Katherine E. Evans appeals her convictions for driving under the influence of alcohol, reckless driving, and making an improper turn. She contends the trial court erred by admitting evidence of field sobriety tests she performed and by admitting statements she made because she was not warned of her Miranda rights. She also contends the trial court erred by allowing hearsay to be introduced in evidence. Held:
1. Because of Evans' motion to exclude the results of her field sobriety tests and statements, the trial court held an evidentiary hearing on whether Evans had been taken into custody so that such warnings would be required. At the hearing, no witness testified that Evans was formally taken into custody before the field sobriety tests or statements. Both Evans and a passenger in her car testified that the first officer on the scene of the accident spoke with Evans briefly and then asked her to remain until another police officer spoke with her. This first officer, however, did retain Evans' driver's license, registration, and proof of insurance.
The second officer testified that after the first officer gave him Evans' driver's license, he told her he wanted to conduct some field sobriety tests, but she did not have to take them. After giving Evans the horizontal gaze nystagmus test, the results led the officer to believe that she was impaired. Consequently, the officer read Evans her implied consent rights and placed her under arrest.
Evans and her passenger merely testified that they waited in her vehicle until the first officer arrived. This officer took and retained her license, registration, and proof of insurance, spoke briefly with Evans, and then asked her to wait until another officer came. Evans' car was inoperable. Evans further testified she did not believe that she would be allowed to leave.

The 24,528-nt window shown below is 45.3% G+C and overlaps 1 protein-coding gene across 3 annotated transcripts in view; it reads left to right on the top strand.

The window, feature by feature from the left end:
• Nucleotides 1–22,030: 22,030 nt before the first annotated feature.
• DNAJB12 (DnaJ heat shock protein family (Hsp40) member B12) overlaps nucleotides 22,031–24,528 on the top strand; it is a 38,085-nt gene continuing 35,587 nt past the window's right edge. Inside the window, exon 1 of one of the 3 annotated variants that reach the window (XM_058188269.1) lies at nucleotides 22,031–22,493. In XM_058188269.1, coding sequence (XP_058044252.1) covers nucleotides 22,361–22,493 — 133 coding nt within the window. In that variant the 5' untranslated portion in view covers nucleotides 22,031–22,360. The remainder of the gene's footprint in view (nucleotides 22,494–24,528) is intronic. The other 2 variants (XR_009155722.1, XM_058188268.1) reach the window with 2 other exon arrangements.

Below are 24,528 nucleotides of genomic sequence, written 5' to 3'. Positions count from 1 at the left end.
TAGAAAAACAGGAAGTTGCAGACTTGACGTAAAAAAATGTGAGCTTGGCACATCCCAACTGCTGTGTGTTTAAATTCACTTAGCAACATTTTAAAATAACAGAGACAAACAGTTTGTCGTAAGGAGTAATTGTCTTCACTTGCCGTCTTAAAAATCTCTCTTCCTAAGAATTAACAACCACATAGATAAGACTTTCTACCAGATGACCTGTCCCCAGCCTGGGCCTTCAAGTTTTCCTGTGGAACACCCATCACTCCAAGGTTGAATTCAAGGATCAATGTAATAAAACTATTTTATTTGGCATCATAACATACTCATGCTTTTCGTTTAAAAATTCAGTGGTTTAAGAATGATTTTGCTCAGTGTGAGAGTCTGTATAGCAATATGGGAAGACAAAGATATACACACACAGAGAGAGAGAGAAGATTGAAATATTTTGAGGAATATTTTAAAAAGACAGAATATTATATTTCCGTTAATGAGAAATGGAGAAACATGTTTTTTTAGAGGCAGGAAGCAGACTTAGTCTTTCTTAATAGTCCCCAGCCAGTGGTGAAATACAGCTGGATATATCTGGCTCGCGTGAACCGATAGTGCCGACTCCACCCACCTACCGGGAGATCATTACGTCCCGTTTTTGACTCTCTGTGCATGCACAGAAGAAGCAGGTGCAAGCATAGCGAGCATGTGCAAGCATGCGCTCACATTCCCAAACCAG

After the hearing, the trial court found Evans was operating a car and had a collision, the first officer on the scene conducted an investigation, spoke briefly with Evans, and then asked her to wait because he had called another officer to assist with the investigation. The trial court also found that as Evans was in a collision on a busy street that resulted in injuries to the other party, the investigating officer should have a reasonable time in which to conduct his investigation and that he could ask the parties involved to remain on the scene.
Under these circumstances, the trial court found that Evans was not in custody during the field sobriety tests. Therefore, he denied the motion. We agree. Held:
"Only in-custody statements by the accused give rise to the issue of voluntariness and the Miranda warnings. The test for determining whether a person is in custody at a traffic stop is if a reasonable person in the suspect's position would have thought the detention would not be temporary Police officers at the scene of a traffic stop may conduct a general on-the-scene investigation, which may even require that persons be temporarily detained, without such being classified as custodial interrogation." (Citation and punctuation omitted.) Tibbs v. State, 207 Ga. App. 273 (1) (427 SE2d 603) (1993)
. "The test for determining whether a person is 'in custody' at a traffic stop is if a reasonable person in the suspect's position would have thought the detention would not be temporary. Berkemer v. McCarty, 468 U. S. 420, 442 (104 SC 3138, 82 LE2d 317) (1984)." Hughes v. State, 259 Ga. 227
, 228 (1) (378 SE2d 853
) (1989). Miranda warnings are not required to precede a request to perform field sobriety tests unless the person is "in custody." Price v. State, 269 Ga. 222
, 225 (3) (498 SE2d 262
) (1998); State v. Dible, 232 Ga. App. 73
, 74 (502 SE2d 245
As the trial court's findings of fact are supported by evidence, this enumeration of error is without merit. The evidence supports the conclusion that no reasonable person in Evans' position would have believed that their detention was not to be temporary. See State v. Pastorini, 222 Ga. App. 316
, 317 (1) (474 SE2d 122
) (1996). Evans was involved in an accident that resulted in injuries to another person, her car had to be towed from the scene, and the first officer was still on the scene when the second officer arrived. This evidence supports the trial court's conclusion that Evans was lawfully detained during the investigation of the accident. Trudewind v. State, 224 Ga. App. 223
, 224 (1) (480 SE2d 211
) (1997); see Dible, 232 Ga. App. at 74.
2. Pretermitting whether the trial court erred by allowing the second police officer to testify that "[the first officer] asked me to assist him in a traffic accident investigation where he believed that he had a D.U.I. driver," counsel's failure to object to the police officer's testimony waived the issue. Basu v. State, 228 Ga. App. 591
, 593 (1) (492 SE2d 329
) (1997). In any event, the error, if any, was harmless. Johnson v. State, 238 Ga. 59
, 61 (230 SE2d 869
June D. Green, Solicitor, James M. Miller, Assistant Solicitor, for appellee.